Kendricks v. Nissan, No. 21-60148 (5th Cir. 2021)

Annotate this Case
Download PDF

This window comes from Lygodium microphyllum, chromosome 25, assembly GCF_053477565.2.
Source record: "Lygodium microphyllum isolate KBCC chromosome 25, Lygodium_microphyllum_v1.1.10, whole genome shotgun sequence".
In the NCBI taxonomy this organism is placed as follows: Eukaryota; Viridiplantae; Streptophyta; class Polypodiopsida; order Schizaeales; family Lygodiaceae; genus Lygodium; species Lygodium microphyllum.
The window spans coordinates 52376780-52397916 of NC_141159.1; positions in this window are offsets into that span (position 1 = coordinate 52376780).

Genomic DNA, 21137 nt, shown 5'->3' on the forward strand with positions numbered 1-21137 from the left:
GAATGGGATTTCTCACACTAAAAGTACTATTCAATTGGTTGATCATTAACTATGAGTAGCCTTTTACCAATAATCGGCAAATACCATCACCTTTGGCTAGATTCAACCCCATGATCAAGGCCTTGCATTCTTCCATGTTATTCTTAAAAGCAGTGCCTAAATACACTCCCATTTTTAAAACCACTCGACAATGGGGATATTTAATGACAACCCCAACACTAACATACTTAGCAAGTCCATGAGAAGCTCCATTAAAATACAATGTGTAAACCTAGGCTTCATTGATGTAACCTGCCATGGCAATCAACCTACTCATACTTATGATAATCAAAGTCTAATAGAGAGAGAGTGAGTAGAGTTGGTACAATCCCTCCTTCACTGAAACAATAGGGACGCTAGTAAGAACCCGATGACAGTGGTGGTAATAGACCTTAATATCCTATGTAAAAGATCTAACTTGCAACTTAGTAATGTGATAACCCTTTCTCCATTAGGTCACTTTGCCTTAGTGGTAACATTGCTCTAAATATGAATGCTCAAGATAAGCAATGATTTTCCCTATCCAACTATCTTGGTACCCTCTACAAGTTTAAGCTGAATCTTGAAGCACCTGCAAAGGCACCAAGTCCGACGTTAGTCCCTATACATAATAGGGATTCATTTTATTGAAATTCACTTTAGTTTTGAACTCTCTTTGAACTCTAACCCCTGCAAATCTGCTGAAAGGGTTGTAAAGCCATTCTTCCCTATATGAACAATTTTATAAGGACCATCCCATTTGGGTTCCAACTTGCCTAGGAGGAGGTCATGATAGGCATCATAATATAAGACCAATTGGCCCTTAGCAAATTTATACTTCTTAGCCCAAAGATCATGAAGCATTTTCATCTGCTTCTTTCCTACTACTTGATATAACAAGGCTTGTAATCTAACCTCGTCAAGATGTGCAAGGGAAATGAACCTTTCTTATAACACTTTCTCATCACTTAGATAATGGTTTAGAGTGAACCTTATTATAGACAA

Case: 21-60148 Document: 00516033097 Page: 1 Date Filed: 09/28/2021 United States Court of Appeals for the Fifth Circuit United States Court of Appeals Fifth Circuit FILED September 28, 2021 No. 21-60148 Lyle W. Cayce Clerk Nathan Kendricks; Robert Thompson, Plaintiffs—Appellants, versus Nissan Motor Company, Limited; Nissan North America Corporation; Kia of Meridian, Defendants—Appellees. Appeal from the United States District Court for the Southern District of Mississippi USDC No. 3:20-CV-597 Before Wiener, Dennis, and Haynes, Circuit Judges. Per Curiam:* Proceeding pro se, Plaintiffs-Appellants Robert Thompson and Nathan Kendricks (“Appellants”) appeal the district court’s dismissal of their claims for lack of subject-matter jurisdiction. We affirm. * Pursuant to 5th Circuit Rule 47.5, the court has determined that this opinion should not be published and is not precedent except under the limited circumstances set forth in 5th Circuit Rule 47.5.4. Case: 21-60148 Document: 00516033097 Page: 2 Date Filed: 09/28/2021 No. 21-60148 In 2017, Thompson rear-ended Kendricks. Believing that a defective airbag in Thompson’s Nissan Versa was to blame, the pair sued two Nissan entities (“Nissan”) and a Mississippi dealership (“the dealership”) in federal court, relying on diversity jurisdiction. 1 As Appellants acknowledge, however, the dealership is a citizen of Mississippi. As are they. Concluding that this divested it of subject-matter jurisdiction, the district court granted the defendants-appellees’ Rule 12(b)(1) motions and dismissed the case, without prejudice to the filing of another suit in state court. We review de novo a Rule 12(b)(1) dismissal. 2 The party asserting jurisdiction has the burden of proving it by a preponderance of the evidence. 3 With one relevant exception, explained below, diversity jurisdiction “requires that all persons on one side of the controversy be citizens of different states than all persons on the other side.” 4 Appellants have failed to demonstrate that this exception applies. Appellants offer two arguments on appeal. First, claiming that they “improperly joined” the dealership, appellants suggest that the district court should have dismissed the dealership from the case and asked them “if they didn’t want to omit the non-diverse party and thus avoid dismissal.” In other words, Appellants claim the district court “erred by not offering [them] time to amend the Complaint to eliminate [the dealership] and achieve complete diversity.” 1 Appellants reference 28 U.S.C. § 1331, the federal question statute, in their brief on appeal. But that brief only contends that the district court erred in not finding diversity jurisdiction, not that federal question jurisdiction exists. 2 Mitchell v. Bailey, 982 F.3d 937, 940 (5th Cir. 2020). 3 Id. 4 Harvey v. Grey Wolf Drilling Co., 542 F.3d 1077, 1079 (5th Cir. 2008) (quoting McLaughlin v. Miss. Power Co., 376 F.3d 344, 353 (5th Cir. 2004)). 2 Case: 21-60148 Document: 00516033097 Page: 3 Date Filed: 09/28/2021 No. 21-60148 Appellants, however, failed to seek leave to amend their complaint to drop the dealership. Neither did they contend in the district court that they had “improperly joined” the dealership. “If an argument is not raised to such a degree that the district court has an opportunity to rule on it, we will not address it on appeal.” 5 This rule applies to parties proceeding pro se. 6 And even if the argument was preserved, a party’s pro se status does not oblige a district court to grant leave to amend when amendment is not requested. 7 Next, Appellants claim that only the Nissan entities were “real parties in interest,” making the dealership’s citizenship irrelevant to the diversity analysis. While this argument was not made before the district court, Appellants claim it is “tantamount” to their argument in response to the dealership’s motion to dismiss that Nissan was the dealership’s ‘nerve center.’ We disagree. In the trial court, Appellants contended that jurisdiction existed because the dealership was “part of” Nissan’s “stream of commerce.” But they abandon that argument on appeal, claiming instead that the dealership is only a nominal party. As that argument was not made before the district court, we will not address it on appeal. Moreover, even if the argument had been preserved, it would not carry the day. Again, diversity jurisdiction usually requires “complete” 5 F.D.I.C. v. Mijalis, 15 F.3d 1314, 1327 (5th Cir. 1994). 6 See, e.g., Bradford v. Cellxion LLC, 269 F. App’x 508, 510 (5th Cir. 2008) (per curiam). 7 See, e.g., Whitfield v. TDCJ Offs., 20 F.3d 466, 466 (5th Cir. 1994) (per curiam); Lundahl v. Hawkins, 407 F. App’x 777, 778 (5th Cir. 2011) (per curiam); see also Vanderwall v. Peck, 129 F. App’x 89, 91 (5th Cir. 2005) (per curiam). In support of this contention, Appellants cite Great Plains Tr. Co. v. Morgan Stanley Dean Witter & Co., 313 F.3d 305 (5th Cir. 2002). But in Great Plains we affirmed dismissal on the pleadings, notwithstanding a “narrow assertion” that the “plaintiffs should be given the opportunity to amend their Complaint.” Id. at 330 (quotation marks omitted). 3 Case: 21-60148 Document: 00516033097 Page: 4 Date Filed: 09/28/2021 No. 21-60148 diversity of parties. 8 But, in examining diversity, “a federal court must disregard nominal or formal parties and rest jurisdiction only upon the citizenship of real parties to the controversy.” 9 This frequently occurs when “a named party’s role in the law suit is that of a depositary or shareholder.” 10 We have also stated that if, in a party’s absence, a court “can [nonetheless] enter a final judgment consistent with equity and good conscience,” such party may be deemed to be nominal. 11 Appellants explain that their “claim against [the dealership] arose from the fact that [it] sold the vehicle to Thompson.” This means that the dealership’s role in the suit is not that of a depository or shareholder. And, acting in good conscience, a court could hardly enter final judgment against the dealership in its absence. That is because it is a real party in interest to the suit. AFFIRMED. 8 Harvey, 542 F.3d at 1079. 9 Corfield v. Dallas Glen Hills LP, 355 F.3d 853, 857 (5th Cir. 2003). 10 Louisiana v. Union Oil Co. of Cal., 458 F.3d 364, 367 (5th Cir. 2006) (internal quotation marks omitted). 11 Id. at 366 (quoting Acosta v. Master Maint. & Constr. Inc., 452 F.3d 373, 379 (5th Cir. 2006)). 4